In New Holland, Selina takes a room in the home of Klaas Pool, a crude farmer who scoffs at Selina's idealism and eye for beauty, and his overworked and miserable wife Maartje. Selina finds a kindred soul in Klaas and Maartje's son Roelf, a bright, but troubled adolescent who is unable to attend school because he must work on the farm. After discovering that Roelf has a talent for music, Selina gives him nightly piano lessons and encourages his artistic leanings, gradually leading him away from juvenile delinquency.

At a charity auction, Selina catches the eye of the town's most eligible bachelor, Pervus DeJong, and later accepts his proposal of marriage. Roelf is devastated to learn that Selina, who represents to him the beauty of the world outside his hated hometown, is to marry a lowly truck farmer. However, Selina consoles him by explaining that she needs both "emeralds" and "wheat" in her life, emeralds being those people, like Roelf, who appreciate and create beauty, and wheat, those who work the land, providing the necessities of life.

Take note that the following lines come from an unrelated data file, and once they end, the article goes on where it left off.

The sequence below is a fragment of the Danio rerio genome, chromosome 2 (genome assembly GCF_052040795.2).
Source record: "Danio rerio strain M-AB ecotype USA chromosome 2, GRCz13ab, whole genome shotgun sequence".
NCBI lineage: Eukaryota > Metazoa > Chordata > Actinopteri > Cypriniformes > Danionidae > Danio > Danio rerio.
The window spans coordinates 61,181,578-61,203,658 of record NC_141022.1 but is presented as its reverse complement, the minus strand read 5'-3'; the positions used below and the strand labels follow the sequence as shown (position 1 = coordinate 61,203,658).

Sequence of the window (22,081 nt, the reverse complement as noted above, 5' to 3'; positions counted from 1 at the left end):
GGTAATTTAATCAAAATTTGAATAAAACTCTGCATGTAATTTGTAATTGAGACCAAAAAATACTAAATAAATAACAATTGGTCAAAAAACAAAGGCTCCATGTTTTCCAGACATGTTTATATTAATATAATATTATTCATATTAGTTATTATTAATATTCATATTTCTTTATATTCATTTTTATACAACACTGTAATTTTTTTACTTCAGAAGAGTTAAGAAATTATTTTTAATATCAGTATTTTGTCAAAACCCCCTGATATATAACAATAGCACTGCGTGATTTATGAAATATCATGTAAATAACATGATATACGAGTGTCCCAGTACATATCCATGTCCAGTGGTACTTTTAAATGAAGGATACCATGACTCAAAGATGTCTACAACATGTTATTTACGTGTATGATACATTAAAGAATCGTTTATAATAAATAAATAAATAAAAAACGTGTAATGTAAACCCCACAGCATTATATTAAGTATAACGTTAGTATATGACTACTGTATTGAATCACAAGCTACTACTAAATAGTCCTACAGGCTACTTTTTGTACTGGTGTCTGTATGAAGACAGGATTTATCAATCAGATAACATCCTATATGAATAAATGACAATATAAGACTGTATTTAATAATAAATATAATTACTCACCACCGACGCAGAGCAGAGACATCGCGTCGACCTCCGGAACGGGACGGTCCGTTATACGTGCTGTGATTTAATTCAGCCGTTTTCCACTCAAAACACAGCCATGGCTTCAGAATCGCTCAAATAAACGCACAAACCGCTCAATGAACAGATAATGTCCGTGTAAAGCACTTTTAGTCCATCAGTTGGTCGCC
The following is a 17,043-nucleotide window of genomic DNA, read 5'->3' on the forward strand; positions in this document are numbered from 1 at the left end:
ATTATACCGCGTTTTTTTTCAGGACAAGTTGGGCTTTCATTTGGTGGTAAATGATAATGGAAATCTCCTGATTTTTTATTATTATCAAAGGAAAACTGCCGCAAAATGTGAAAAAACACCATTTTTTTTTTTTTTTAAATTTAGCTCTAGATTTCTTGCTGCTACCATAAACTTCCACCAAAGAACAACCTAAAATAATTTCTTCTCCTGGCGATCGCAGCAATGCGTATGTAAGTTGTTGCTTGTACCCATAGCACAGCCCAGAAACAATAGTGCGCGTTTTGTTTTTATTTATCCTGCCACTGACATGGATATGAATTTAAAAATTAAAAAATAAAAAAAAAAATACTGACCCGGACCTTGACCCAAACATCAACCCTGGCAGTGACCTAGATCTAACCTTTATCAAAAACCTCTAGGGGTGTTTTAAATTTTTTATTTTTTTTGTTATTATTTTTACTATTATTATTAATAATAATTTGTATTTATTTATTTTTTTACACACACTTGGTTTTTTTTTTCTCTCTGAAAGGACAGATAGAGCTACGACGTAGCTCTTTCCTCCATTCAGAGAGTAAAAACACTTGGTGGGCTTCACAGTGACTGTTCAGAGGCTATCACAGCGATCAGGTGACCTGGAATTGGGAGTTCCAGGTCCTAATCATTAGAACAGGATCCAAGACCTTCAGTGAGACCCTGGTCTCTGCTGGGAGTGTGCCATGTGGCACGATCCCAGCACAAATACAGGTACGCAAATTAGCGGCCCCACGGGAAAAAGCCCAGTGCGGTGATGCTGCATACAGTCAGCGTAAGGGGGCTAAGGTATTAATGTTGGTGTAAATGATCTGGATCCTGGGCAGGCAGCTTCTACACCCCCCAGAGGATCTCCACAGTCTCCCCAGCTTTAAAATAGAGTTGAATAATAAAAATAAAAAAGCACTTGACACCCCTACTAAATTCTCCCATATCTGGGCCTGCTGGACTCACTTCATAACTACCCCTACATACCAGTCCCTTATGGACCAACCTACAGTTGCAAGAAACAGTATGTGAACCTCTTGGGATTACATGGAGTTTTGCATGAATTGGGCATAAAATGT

Selina settles into the laborious routine of a farmer's wife and gives birth to a son Dirk, who, as he grows, earns the nickname "So Big." Dirk soon displays signs of being an emerald in the rough, and although Pervus, who has never fully understood his wife, is mildly disapproving, Selina encourages her son's nascent artistic talent. Maartje dies and, shortly after, Klaas makes plans to wed the simpering Widow Paarlenberg. The grieving Roelf decides to leave New Holland forever and tearfully bids Selina goodbye.

When Dirk is eight years old, Pervus dies from the strain of his hard work, and Selina, refusing offers of help from her neighbors, labors to keep the farm going on her own. Much to the shock of the denizens of conservative New Holland, Selina and Dirk travel unescorted to the Chicago Haymarket to sell their produce, but no one will buy from a woman.